Blowing the big chance
Liverpool FC made the FA Cup final in 1996 but in a dour game, played poorly and were beaten by Manchester United thanks to an Eric Cantona goal. It was a day when the club were remembered more for a disastrous white suit that was worn pre-game! If anything, this was the beginning of the end for Evans, who probably lacked the authority and demeanour of other Liverpool managers.
For the 1996-1997 season, he added Patrik Berger after his outstanding Euro 96 performances for the Czech Republic. It was a young side and at the turn of the year, they went five points clear at the top of the table. Despite disappointing cup exits in January 1997 to Middlesbrough and Chelsea respectively, it looked like the league championship could well return to Anfield. Unfortunately, too many slip-ups proved costly.
The Reds’ failed to beat Blackburn Rovers at home, lost to a late Ian Taylor goal at Villa Park and were then beaten at Anfield by bottom-placed Coventry City. By now, the media has dubbed the LFC youngsters – McManaman, Redknapp, Fowler, Berger and Jason McAteer as “The Spice Boys.” The general opinion was they were having too much fun off-the-pitch and not focusing enough on the job of bringing the championship prize back to the Anfield trophy cabinet.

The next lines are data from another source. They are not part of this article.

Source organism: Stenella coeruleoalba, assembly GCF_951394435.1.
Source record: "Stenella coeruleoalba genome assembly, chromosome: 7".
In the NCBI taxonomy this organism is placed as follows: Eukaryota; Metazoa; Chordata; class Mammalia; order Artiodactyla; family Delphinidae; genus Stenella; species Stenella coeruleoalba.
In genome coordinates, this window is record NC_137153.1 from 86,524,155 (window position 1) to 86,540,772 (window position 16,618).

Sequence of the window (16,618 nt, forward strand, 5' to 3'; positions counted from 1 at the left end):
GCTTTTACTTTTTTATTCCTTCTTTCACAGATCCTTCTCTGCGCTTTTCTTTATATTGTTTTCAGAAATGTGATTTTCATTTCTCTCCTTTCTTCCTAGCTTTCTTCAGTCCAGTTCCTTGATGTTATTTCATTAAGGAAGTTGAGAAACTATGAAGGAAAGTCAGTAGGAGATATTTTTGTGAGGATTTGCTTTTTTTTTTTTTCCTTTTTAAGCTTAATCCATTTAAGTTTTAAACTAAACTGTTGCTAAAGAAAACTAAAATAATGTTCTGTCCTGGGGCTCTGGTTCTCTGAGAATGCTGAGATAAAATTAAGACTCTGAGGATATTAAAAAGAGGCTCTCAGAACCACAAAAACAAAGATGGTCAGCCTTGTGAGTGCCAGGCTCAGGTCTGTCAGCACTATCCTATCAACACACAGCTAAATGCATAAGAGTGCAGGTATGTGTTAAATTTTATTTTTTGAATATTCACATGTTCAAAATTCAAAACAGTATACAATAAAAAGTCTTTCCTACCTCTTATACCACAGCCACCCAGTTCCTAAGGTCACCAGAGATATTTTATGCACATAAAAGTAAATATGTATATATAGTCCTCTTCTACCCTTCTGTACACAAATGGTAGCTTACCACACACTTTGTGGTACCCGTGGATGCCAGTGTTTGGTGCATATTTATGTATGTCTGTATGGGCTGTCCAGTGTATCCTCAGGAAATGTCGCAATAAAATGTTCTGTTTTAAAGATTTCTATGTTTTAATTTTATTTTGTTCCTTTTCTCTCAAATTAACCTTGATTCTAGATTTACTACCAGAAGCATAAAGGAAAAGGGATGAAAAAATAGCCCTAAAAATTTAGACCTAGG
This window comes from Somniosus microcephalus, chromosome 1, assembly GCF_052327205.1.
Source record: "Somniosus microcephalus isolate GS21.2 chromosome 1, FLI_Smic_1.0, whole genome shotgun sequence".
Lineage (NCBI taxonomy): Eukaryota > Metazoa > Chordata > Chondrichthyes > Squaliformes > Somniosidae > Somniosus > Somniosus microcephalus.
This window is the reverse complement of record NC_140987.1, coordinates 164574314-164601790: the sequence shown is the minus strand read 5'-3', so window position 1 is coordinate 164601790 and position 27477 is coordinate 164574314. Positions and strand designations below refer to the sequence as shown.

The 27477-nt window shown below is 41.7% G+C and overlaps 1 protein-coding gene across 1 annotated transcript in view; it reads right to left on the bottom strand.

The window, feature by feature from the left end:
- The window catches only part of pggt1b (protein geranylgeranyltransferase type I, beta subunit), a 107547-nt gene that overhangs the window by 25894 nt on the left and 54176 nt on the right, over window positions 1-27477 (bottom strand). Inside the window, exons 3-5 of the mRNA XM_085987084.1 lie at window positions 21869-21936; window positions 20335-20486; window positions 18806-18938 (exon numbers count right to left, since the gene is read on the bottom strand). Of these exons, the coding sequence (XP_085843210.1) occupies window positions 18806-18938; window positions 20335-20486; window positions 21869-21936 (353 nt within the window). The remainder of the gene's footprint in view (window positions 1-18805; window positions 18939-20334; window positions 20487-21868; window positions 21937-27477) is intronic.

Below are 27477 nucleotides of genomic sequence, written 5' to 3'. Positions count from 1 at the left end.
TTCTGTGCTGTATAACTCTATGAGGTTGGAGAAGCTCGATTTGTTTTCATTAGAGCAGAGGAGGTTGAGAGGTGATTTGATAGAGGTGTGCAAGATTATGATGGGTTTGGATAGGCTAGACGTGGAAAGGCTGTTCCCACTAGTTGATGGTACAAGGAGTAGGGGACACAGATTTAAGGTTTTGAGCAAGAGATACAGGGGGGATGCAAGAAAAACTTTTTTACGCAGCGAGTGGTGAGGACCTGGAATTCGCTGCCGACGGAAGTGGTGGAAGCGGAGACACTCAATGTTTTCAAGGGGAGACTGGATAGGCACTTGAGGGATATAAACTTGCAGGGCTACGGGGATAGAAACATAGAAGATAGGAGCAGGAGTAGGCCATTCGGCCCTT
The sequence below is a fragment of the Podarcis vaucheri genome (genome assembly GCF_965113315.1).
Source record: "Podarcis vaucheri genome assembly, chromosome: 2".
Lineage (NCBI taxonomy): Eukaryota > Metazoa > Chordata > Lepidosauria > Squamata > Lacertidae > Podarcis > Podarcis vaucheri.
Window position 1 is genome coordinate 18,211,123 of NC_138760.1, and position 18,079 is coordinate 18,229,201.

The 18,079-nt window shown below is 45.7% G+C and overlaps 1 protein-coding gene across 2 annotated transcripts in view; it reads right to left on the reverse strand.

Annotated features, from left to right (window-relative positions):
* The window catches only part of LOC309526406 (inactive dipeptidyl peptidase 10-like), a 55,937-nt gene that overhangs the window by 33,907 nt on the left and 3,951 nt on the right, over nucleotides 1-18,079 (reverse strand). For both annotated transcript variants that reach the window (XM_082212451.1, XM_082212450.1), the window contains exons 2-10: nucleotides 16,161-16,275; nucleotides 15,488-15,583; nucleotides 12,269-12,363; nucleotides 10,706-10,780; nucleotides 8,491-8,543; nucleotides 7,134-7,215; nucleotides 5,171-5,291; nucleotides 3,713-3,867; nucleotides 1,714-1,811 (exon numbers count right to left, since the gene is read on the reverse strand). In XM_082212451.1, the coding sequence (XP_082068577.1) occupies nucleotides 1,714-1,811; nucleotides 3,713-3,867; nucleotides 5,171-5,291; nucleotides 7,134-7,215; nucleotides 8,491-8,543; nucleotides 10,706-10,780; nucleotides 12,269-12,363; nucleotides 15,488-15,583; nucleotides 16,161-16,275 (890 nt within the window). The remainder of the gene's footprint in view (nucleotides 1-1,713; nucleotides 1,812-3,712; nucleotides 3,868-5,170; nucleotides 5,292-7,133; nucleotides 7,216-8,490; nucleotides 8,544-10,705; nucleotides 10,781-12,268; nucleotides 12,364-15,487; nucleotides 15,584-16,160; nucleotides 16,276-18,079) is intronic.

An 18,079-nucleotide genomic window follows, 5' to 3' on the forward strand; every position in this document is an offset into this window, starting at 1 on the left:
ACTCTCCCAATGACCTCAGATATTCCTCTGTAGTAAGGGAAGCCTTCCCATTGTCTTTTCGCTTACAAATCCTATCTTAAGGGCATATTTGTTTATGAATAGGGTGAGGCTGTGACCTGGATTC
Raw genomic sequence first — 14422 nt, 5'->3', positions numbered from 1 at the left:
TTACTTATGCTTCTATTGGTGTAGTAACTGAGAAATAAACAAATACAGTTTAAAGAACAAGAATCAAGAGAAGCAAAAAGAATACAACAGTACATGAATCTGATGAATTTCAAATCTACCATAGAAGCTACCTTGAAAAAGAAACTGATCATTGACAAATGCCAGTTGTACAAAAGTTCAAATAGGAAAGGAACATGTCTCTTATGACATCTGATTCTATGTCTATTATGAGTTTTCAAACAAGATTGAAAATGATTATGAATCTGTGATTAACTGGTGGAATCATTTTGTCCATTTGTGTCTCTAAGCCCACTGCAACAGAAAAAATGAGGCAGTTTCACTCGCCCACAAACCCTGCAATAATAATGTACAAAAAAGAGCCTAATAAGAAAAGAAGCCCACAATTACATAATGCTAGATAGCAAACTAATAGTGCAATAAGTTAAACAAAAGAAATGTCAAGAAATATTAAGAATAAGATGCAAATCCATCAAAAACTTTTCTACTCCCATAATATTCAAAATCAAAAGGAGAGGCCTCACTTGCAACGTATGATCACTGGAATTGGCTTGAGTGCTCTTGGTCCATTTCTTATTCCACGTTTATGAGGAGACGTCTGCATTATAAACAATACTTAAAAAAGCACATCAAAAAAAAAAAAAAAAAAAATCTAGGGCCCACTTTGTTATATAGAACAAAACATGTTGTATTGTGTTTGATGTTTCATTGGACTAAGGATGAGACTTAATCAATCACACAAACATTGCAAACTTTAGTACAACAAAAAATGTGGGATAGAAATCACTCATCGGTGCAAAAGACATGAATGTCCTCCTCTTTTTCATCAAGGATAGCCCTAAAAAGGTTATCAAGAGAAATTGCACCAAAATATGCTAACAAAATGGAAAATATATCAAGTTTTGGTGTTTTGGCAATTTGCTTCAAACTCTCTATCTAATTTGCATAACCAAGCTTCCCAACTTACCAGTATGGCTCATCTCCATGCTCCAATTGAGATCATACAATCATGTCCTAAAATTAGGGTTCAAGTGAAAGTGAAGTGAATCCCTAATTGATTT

Evans wasn’t helped by some calamitous goalkeeping displays by David James. He lacked the strength in this department and didn’t have the bravery to drop James for his error-strewn performances. Liverpool’s 3-1 defeat at home to Manchester United in April was a deeply disappointing display from the whole team which dashed their hopes of winning the league. They ended up in fourth place, pipped to a runners-up spot on goal difference by Newcastle United and Arsenal.
The joint-manager failure
Although Michael Owen made a similar impact Fowler had five seasons earlier with his goals in 1997-1998, Liverpool were nowhere near the title race and finished a distant third, 13 points behind champions Arsenal. Their points total declined for a third season in a row and the board decided to act.
They brought Gerard Houllier into the club to work alongside Evans as joint-managers. From the outset, questions were raised about the partnership and it was clear the players struggled to deal with two different sets of instructions. Following a League Cup exit in November 1998 to Tottenham Hotspur, it spelt an emotional end for Roy. He realised the partnership between him and Houllier was not working.
Two days after the Spurs loss, a press conference was held to confirm his departure after 33 years with the club in various capacities. Evans admitted: “I’d like to thank the chairman and board for the support they have given me. I dispute my record is one of failure. At any other club it would be a success but not at Liverpool. Our biggest regret is that we could not achieve success for the people who work at the club.”
Today, Roy Evans is still a Liverpool man and he works regularly as a co-commentator for live audio broadcasts of Reds’ matches on the club website. He is also a regular pundit on the club’s dedicated TV channel LFCTV.
Roy Evans is a one-club man and deserved his opportunity to follow in the footsteps of legendary Liverpool managers. Sadly for him, it didn’t go the way he hoped. He had a great relationship with the board and did really well in bringing younger players through. Unfortunately, his lack of decisiveness and ruthlessness was probably the contributing factor in not being able to bring the league championship back to Anfield.